Not too many days after that, I read Ether 4. It talks about the portion of the Book of Mormon that is sealed up, ready for when men have faith as the brother of Jared. This scripture struck me like 3rd Nephi 26 had! I was ready for these greater things! SURELY! I literally dedicated all my time, all my soul to doing everything I’d been taught! I knew I did far, far more than most of the other people in church with me. I knew I had more faith than most, from the things they said to me. That my lessons and talks were more sincere and more focussed on helping people understand, rather than making beautiful bookmarks and displays, sounding intelligent, sounding righteous, using ‘mormony’ phrases, saying things that people liked to hear. Ticking boxes. True, I couldn’t judge anyone else, or know their true desires, but I knew my own.


Russel M Nelson visited our stake (he was a councillor to Thomas S Monson at that time). As my husband was on the stake presidency, we were part of a group invited to have lunch with his party, and my husband was in meetings led by him. During one of these, the men were told to give their wives a blessing. My husband kept forgetting to do this, and our stake president would keep reminding him, but one day he came into the kitchen and asked if I wanted a blessing. I said sure, and he started.


During the blessing, the first thing I was told was an enormous relief to me. I was told “the Lord is grateful for your questions”.

Remember, I was terribly worried he was thoroughly miffed with me!


To know he was grateful was wonderful!


My husband had no idea about my questions - especially that I’d had them for so long! He very much dislikes deep thinking, so I hadn’t gone to him with them.


In the next part of my blessing I was promised 2 things. First, “you are about to receive a significant improvement to your health.” Unbeknown to my husband, just a week prior, I had discovered a natural therapy that I’d tested and proven, and it had already made a good difference to my undiagnosed illness.


The second thing I was promised was “you are about to receive the wisdom you desire.”


After all the hounding about “the greater things” and all of my questions, this was INCREDIBLY exciting to me! I was so happy!


Within 2 weeks, I was doing a Google search. I wanted to know what Joseph Smith had said about past lives, as I’d read a statement supposedly from him, saying it was an evil doctrine, and another statement supposedly from him, saying it was true doctrine. Instead of finding what I was looking for, somehow a Christopher Nemelka came up, talking about an experience in the Salt Lake Temple with a resurrected Joseph Smith.


WHAT?


What was this?


The narrative, the tone of it, was so familiar to me. It sounded like the tone Joseph Smith had used when writing of his experiences. Like it was the same person writing! Because of this familiarity, I read with fascination.


I stopped when Christopher said he felt disappointed by the Lord’s apostles. I had been taught not to read anything that criticised the church, and taught that anything anti-Mormon was evil and could harm my spirituality, deceive me.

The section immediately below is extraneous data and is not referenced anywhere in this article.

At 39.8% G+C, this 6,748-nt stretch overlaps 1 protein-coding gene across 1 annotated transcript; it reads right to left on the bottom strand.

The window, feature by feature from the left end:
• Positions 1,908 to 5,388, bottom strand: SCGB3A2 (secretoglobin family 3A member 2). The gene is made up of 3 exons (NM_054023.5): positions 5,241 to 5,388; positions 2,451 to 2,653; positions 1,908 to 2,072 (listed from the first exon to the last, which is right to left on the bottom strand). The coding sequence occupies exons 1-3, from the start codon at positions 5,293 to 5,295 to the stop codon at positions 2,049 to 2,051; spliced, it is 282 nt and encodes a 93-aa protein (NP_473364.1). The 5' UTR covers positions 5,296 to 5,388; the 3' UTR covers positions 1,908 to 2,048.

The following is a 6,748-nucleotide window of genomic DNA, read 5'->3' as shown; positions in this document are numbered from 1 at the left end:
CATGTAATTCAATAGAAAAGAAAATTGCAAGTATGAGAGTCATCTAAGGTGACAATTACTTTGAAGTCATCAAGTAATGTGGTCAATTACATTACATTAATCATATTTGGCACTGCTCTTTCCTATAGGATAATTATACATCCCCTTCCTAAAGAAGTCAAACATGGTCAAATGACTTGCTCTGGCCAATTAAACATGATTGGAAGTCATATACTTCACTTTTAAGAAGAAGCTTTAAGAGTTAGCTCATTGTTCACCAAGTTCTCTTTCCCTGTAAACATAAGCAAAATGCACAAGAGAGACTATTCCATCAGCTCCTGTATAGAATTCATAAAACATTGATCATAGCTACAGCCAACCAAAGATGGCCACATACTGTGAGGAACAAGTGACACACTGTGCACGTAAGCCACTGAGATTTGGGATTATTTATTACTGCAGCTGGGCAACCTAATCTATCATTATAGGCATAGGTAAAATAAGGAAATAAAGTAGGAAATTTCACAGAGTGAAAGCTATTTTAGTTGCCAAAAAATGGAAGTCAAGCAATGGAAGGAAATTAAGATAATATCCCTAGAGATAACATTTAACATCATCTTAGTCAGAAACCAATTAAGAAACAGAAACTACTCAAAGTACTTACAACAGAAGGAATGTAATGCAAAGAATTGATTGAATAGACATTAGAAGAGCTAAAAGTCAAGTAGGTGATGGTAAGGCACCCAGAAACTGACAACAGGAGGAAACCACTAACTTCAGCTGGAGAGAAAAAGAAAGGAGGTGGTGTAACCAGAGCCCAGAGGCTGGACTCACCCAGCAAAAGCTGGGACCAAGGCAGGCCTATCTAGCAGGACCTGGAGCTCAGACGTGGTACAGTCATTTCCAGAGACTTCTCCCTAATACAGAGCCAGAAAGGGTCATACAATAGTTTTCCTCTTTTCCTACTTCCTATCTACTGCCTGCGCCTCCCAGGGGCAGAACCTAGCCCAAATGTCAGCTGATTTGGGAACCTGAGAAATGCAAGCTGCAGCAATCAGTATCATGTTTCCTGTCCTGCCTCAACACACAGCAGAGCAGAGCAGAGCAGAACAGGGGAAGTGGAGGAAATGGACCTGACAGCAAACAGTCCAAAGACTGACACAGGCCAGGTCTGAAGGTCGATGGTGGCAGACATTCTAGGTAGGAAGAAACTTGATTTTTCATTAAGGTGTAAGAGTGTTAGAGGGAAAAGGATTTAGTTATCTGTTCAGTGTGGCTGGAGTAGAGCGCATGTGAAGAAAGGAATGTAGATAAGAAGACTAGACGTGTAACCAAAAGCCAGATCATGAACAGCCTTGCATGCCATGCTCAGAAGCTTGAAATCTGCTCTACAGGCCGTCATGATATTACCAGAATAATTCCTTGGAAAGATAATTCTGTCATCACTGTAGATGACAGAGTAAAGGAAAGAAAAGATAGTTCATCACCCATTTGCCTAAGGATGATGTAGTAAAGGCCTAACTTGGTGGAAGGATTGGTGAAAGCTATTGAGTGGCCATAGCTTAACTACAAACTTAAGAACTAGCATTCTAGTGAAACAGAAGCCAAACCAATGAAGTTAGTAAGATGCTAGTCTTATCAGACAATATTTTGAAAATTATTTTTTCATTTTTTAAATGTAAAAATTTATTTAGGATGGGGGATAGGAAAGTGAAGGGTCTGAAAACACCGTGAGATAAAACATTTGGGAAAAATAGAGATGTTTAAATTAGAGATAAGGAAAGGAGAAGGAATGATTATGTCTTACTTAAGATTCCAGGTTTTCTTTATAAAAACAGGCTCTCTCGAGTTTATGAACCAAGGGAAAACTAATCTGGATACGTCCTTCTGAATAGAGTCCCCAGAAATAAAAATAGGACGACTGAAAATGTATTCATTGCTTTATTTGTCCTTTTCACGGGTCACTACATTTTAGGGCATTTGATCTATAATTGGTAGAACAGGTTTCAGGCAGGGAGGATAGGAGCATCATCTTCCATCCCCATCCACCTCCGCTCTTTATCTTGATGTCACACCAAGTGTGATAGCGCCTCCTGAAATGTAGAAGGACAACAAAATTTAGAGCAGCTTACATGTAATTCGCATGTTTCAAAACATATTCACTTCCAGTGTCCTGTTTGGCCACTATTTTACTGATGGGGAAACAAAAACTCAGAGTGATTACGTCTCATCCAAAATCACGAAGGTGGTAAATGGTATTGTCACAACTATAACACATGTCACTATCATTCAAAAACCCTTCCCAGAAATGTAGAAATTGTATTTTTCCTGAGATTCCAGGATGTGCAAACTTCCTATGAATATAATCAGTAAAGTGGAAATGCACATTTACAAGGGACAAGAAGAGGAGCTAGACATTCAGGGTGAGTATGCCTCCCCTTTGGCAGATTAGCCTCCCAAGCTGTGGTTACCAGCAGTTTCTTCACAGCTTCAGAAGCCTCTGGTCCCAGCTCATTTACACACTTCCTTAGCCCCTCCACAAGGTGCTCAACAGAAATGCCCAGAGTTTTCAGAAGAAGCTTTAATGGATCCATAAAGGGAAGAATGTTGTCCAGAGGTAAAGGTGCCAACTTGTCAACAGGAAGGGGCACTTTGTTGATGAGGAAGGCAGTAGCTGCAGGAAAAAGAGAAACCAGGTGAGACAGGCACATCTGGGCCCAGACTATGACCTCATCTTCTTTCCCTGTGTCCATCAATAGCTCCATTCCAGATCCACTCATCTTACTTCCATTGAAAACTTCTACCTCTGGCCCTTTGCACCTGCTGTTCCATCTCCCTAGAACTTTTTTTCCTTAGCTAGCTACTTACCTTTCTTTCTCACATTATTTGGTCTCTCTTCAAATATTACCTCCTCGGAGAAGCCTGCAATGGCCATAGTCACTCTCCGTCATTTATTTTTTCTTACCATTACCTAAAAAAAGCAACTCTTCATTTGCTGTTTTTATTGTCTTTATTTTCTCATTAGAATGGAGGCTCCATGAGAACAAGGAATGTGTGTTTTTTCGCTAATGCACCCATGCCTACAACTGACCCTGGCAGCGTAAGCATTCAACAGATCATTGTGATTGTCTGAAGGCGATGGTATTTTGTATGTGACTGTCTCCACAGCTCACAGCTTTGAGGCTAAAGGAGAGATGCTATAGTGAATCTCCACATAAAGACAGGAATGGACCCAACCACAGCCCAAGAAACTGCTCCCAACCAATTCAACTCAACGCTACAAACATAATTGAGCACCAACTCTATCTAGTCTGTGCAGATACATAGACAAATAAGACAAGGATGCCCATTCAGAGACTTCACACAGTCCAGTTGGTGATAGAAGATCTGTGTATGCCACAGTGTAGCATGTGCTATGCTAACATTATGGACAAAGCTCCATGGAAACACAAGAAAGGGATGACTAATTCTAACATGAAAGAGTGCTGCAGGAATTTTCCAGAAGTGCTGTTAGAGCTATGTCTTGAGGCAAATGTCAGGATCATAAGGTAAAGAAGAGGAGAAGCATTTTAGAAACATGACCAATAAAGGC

Yet what I’d read so far seemed righteous! Joseph-like. Christ-like.


I got on my knees and prayed. I asked if it was ok for me to read these things. And then for the second time in my life, 29 years after the first time, I felt that strong, undeniable, pure goodness take over my heart. At church I’d been taught from a young age that the Holy Spirit would be our constant companion and guide, and that we should feel it daily. I thought I’d felt it hundreds - thousands - of times. Yet it had never felt like this! Not even close. I’d never been 100% sure I was even feeling it those thousands of times! I was never quite sure I wasn’t making it up in my head. But this was different. This was as obvious as if someone had switched a light on! And it was my answer - it was ok to read these things.


From what Christopher had written, I found The Sealed Portion.

I had never read such wisdom in my life! I had never heard such fairness! To every single person, not just the tiny handful of Earth’s inhabitants who were Mormon. Once you’ve heard wisdom that good, it’s so obviously correct that you’re amazed you never thought of it before! I read faster than I’ve ever read a book. I literally did nothing all day but read! Day after day until I’d gobbled up the whole book. I’ve never had so many WOW moments in my life - the buzz was incredible! I considered things I never had, realised I did NOT see people equally, as I’d always supposed. Learned to feel completely equal to every other person, of whatever degree of intelligence, of whatever faith, of whatever country. Of whatever financial situation. I thought I already had, but this book showed me how to do it better.


After this, I raced through all of the books Christopher had written, each time incredibly excited. To the chagrin and horror of my staunch LDS family and husband, I left the church. The years since have been so so so satisfying! Peace keeps coming - more than I ever had in my life. My anxieties have completely gone. I’ve learned more Christlike attributes in these last 4 years than 36 years as an uber dedicated Molly Mormon. I have almost regained my health. I am the happiest I had ever been.


I want to do everything I can to make this world fair for everyone. EVERYONE. Every person, wherever they are. I don’t know of any other group but the Humanity Party that can do this - that’s even trying. That believes it’s possible. I feel like this is what I wanted my whole life, I just didn’t know.


Tanya McKee Devany

tanyadevany@live.co.uk